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Metro profit and sales up despite labour conflict, mild cold and flu season


MONTREAL — Against headwinds from a labour conflict and a mild cold and flu season, grocery and pharmacy retailer Metro Inc. posted higher first-quarter sales and profit on Tuesday compared with a year ago.

Although pandemic restrictions limited in-store foot traffic at the company's supermarkets, same-store food sales climbed 10 per cent as shoppers bought more groceries with each visit or online order, the company said. 

But pharmacy same-store sales edged up only slightly, dragged down by a 3.8 per cent drop in front-store sales as COVID-19 measures reduced in-store traffic as well as demand for cough and cold products.

"When you have a cold or a flu you tend to go to the drugstore to pick up either a prescription and/or some (over-the-counter medicine) and while you're at it why buy not some gum," Metro president and CEO Eric La Fleche said during an investor call. 

"When there are less people coming through the door, it has an impact on sales."

Metro also has about 650 drugstores primarily under the Jean Coutu, Brunet, Metro Pharmacy and Drug Basics banners.

The quarter was also impacted by a labour conflict at a Jean Coutu distribution centre in Quebec, which the company said had a dampening effect on overall sales.

"Our contingency plan enabled us to successfully maintain the supply of medication to over 400 pharmacies," La Fleche told investors. "We are now back to normal operating conditions in the distribution centre."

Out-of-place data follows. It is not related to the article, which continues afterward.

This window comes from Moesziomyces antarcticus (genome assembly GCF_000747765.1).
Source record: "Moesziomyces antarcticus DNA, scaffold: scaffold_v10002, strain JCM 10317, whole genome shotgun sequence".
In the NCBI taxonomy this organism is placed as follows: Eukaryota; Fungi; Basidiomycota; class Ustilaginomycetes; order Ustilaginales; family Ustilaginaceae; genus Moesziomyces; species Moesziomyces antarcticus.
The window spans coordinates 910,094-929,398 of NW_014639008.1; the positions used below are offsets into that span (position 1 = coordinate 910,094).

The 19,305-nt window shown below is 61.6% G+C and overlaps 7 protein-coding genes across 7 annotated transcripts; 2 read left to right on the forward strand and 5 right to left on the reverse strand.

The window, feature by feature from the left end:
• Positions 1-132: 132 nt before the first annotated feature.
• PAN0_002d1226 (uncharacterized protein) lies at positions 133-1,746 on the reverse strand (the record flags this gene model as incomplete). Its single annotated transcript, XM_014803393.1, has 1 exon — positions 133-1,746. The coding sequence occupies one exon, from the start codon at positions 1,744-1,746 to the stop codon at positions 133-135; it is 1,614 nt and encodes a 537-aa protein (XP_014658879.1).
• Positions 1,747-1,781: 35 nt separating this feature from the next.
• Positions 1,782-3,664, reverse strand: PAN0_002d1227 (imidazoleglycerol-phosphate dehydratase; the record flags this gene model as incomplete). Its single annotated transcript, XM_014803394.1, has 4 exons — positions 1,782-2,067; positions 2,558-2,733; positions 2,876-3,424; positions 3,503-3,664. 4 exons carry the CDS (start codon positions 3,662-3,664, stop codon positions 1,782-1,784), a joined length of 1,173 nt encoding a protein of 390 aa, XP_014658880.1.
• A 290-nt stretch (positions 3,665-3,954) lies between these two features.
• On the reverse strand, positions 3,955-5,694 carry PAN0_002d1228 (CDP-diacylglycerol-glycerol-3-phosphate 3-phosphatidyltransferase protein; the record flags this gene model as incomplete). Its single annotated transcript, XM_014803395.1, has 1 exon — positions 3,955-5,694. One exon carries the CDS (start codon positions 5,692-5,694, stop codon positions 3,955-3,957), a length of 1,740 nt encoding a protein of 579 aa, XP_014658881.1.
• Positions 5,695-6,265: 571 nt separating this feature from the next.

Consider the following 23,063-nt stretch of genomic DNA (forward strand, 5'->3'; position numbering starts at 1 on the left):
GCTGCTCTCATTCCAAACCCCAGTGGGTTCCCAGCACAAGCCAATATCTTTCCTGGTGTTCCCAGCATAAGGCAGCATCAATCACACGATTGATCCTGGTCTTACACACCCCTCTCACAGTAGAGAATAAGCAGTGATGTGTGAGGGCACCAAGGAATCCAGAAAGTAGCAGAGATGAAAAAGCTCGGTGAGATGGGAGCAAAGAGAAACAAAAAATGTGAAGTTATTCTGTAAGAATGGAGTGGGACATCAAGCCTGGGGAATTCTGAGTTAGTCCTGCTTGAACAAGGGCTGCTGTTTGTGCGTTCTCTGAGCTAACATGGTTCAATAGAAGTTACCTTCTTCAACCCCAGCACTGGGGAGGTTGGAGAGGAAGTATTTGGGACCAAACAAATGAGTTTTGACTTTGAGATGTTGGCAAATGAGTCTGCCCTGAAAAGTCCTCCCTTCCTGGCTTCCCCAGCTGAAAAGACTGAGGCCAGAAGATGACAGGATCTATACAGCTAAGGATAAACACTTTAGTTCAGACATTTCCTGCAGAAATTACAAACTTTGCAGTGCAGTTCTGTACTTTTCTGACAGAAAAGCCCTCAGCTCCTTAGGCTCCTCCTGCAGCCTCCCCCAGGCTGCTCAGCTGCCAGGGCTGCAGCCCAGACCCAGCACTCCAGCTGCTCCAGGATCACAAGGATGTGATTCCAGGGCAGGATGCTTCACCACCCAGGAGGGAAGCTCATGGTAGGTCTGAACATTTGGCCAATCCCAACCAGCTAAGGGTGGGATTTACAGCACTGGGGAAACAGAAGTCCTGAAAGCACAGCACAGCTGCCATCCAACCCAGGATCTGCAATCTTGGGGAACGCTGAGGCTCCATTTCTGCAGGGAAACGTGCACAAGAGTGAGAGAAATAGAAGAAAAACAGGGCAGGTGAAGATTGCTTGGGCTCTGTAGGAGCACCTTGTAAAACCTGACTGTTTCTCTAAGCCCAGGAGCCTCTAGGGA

Meanwhile, Metro is expecting a new fresh food distribution centre in the Toronto area to open in the coming weeks. 

La Fleche said construction is complete and it will start shipping produce to stores in the coming weeks, with the full rollout of the new distribution centre expected to take about three months. 

"It’s a new state-of-the-art facility," he said, noting that it will be partially automated. "We will have better operating conditions and I think product quality will only improve."

Metro operates a network of roughly 950 food stores under several banners including the full-service supermarkets Metro and Metro Plus and the discount stores Super C in Quebec and Food Basics in Ontario.

Looking ahead, Metro's second quarter is set to be impacted by Quebec's COVID-19 measure banning the sale of non-essential goods in retail stores, which has left entire aisles of products under plastic wrap.

The provincial law is limiting the company's sales, said La Fleche.

"It affects general merchandise that we sell and mostly cosmetics, which is a significant part of our front end sales at Jean Coutu and Brunet," he said.  

In the first four weeks of its second quarter, Metro said pharmacy front-end same store sales were down almost 12 per cent. 

To mitigate the drop in sales, the company said its adjusting promotional activity and directing customers to shop online or to use the in-store order service.

In reporting its results, the grocery and pharmacy retailer raised its quarterly dividend to 25 cents per share, up from 22.5 cents.

Metro said it earned $191.2 million or 76 cents per diluted share for its first quarter, up from a profit of $170.2 million or 67 cents per diluted share in the same quarter a year earlier.

Sales for the 12-week period ended Dec. 19 totalled $4.28 billion, up from $4.03 billion a year earlier.

On an adjusted basis, Metro said it earned 79 cents per share for the quarter, up from an adjusted profit of 71 cents per share a year ago.

This report by The Canadian Press was first published Jan. 26, 2021.

Companies in this story: (TSX:MRU)

The Canadian Press

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